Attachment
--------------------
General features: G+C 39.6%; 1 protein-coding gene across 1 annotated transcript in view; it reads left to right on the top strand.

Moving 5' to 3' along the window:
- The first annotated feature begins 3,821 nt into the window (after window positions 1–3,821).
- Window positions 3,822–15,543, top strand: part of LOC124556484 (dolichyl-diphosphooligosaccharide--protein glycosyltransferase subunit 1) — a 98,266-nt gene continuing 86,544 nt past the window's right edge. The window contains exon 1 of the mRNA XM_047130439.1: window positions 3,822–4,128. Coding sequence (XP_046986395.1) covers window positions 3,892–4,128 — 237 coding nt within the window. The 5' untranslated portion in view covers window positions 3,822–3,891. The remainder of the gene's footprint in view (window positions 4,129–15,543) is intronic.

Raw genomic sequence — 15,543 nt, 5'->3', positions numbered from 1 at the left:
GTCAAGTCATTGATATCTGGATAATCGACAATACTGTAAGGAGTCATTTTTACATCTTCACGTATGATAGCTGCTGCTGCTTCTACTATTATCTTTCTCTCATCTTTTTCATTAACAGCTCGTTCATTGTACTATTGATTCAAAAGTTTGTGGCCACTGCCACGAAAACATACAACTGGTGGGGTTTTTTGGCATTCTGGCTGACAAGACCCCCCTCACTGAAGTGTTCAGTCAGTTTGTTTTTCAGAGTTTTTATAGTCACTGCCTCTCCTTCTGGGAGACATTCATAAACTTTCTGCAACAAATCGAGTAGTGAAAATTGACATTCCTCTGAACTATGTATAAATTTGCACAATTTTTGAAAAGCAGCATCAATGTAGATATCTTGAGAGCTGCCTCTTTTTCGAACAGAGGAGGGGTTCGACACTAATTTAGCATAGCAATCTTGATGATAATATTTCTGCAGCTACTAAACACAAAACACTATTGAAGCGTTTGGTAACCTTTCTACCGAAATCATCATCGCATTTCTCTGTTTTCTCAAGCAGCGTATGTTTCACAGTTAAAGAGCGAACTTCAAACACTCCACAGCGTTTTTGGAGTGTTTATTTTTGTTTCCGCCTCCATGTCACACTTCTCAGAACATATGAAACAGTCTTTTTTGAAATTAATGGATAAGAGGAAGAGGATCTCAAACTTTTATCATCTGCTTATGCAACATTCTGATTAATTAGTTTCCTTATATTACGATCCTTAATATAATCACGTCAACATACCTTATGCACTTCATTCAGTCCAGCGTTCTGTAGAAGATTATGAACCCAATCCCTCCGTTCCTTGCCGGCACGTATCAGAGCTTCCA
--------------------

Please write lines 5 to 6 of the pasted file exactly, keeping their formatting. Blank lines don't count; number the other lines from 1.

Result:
Raw genomic sequence — 15,543 nt, 5'->3', positions numbered from 1 at the left:
GTCAAGTCATTGATATCTGGATAATCGACAATACTGTAAGGAGTCATTTTTACATCTTCACGTATGATAGCTGCTGCTGCTTCTACTATTATCTTTCTCTCATCTTTTTCATTAACAGCTCGTTCATTGTACTATTGATTCAAAAGTTTGTGGCCACTGCCACGAAAACATACAACTGGTGGGGTTTTTTGGCATTCTGGCTGACAAGACCCCCCTCACTGAAGTGTTCAGTCAGTTTGTTTTTCAGAGTTTTTATAGTCACTGCCTCTCCTTCTGGGAGACATTCATAAACTTTCTGCAACAAATCGAGTAGTGAAAATTGACATTCCTCTGAACTATGTATAAATTTGCACAATTTTTGAAAAGCAGCATCAATGTAGATATCTTGAGAGCTGCCTCTTTTTCGAACAGAGGAGGGGTTCGACACTAATTTAGCATAGCAATCTTGATGATAATATTTCTGCAGCTACTAAACACAAAACACTATTGAAGCGTTTGGTAACCTTTCTACCGAAATCATCATCGCATTTCTCTGTTTTCTCAAGCAGCGTATGTTTCACAGTTAAAGAGCGAACTTCAAACACTCCACAGCGTTTTTGGAGTGTTTATTTTTGTTTCCGCCTCCATGTCACACTTCTCAGAACATATGAAACAGTCTTTTTTGAAATTAATGGATAAGAGGAAGAGGATCTCAAACTTTTATCATCTGCTTATGCAACATTCTGATTAATTAGTTTCCTTATATTACGATCCTTAATATAATCACGTCAACATACCTTATGCACTTCATTCAGTCCAGCGTTCTGTAGAAGATTATGAACCCAATCCCTCCGTTCCTTGCCGGCACGTATCAGAGCTTCCA